While there are biosecurity guidelines at the international, regional and national levels, the gap between observation of the ideal requirements and what is practical locally, particularly in under resourced rural settings, is not clearly understood. Biosecurity practice research is more common in developed countries than the developing ones [8], hence the limited understanding of its uptake in the latter [9]. The research has also been more focused on producers than other actors in the value chains considered for study [10]. This anthropological study sought to assess adoption of biosecurity practices across a cattle, sheep and goat value chains continuum to demonstrate where risks lie, identify possible critical points of intervention and to inform biosecurity policy at county and national levels.


Study area

The study took place in the Central, North and Marigat sub-counties of Baringo County from 2015–2016. Altitude ranges were used to segment the study site into four zones namely; the highland, midland, lowland and riverine zones (Fig 1). The highland, midland and riverine zones were predominantly inhabited by Tugen speakers, a subtribe of the Kalenjin community, who are agro-pastoralists. The lowland zone was predominantly inhabited by the Ilchamus, a subtribe of the Maasai community, who were sedentary pastoralists. The County’s main economic activity was livestock farming. In 2015, Baringo County was estimated to have 3.47%, 2.23% and 2.08% of Kenya’s goats, cattle and sheep (MoLD 2015). The three main markets within the study site were Kapatara and Barwessa in the riverine zone and Marigat in the lowland zone.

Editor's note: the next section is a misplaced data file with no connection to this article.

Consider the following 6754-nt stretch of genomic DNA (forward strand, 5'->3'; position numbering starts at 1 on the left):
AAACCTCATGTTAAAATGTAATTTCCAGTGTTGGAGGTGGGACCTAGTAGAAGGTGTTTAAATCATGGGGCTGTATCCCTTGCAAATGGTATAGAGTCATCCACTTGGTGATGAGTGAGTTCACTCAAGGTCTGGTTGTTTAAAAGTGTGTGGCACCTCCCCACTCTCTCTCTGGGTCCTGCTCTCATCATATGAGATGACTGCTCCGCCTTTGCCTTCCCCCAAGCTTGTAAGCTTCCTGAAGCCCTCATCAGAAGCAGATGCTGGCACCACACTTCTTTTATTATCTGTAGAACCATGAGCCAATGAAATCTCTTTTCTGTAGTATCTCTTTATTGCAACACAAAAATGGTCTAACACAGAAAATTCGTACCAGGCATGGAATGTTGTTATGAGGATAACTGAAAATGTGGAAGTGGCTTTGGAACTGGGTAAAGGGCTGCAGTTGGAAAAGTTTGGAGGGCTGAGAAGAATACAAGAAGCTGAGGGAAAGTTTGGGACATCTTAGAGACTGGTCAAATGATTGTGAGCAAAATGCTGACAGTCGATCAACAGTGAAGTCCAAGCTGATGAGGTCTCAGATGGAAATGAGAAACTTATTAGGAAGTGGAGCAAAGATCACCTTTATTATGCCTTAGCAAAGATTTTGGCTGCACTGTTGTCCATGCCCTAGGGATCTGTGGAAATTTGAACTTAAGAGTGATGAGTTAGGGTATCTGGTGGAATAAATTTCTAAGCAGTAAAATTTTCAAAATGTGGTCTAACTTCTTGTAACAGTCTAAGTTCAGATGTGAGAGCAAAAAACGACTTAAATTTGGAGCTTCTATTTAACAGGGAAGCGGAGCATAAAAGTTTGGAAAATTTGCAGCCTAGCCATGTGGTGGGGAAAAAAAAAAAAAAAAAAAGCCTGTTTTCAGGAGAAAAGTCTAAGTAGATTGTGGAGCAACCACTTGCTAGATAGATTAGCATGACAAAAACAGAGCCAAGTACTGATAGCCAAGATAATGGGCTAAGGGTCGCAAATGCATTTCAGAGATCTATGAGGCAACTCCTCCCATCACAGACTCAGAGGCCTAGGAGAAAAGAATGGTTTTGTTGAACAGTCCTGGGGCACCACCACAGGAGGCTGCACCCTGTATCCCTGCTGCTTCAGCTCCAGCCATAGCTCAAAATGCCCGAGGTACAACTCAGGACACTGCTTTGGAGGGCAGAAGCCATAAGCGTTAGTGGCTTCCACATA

Study design, sampling and data collection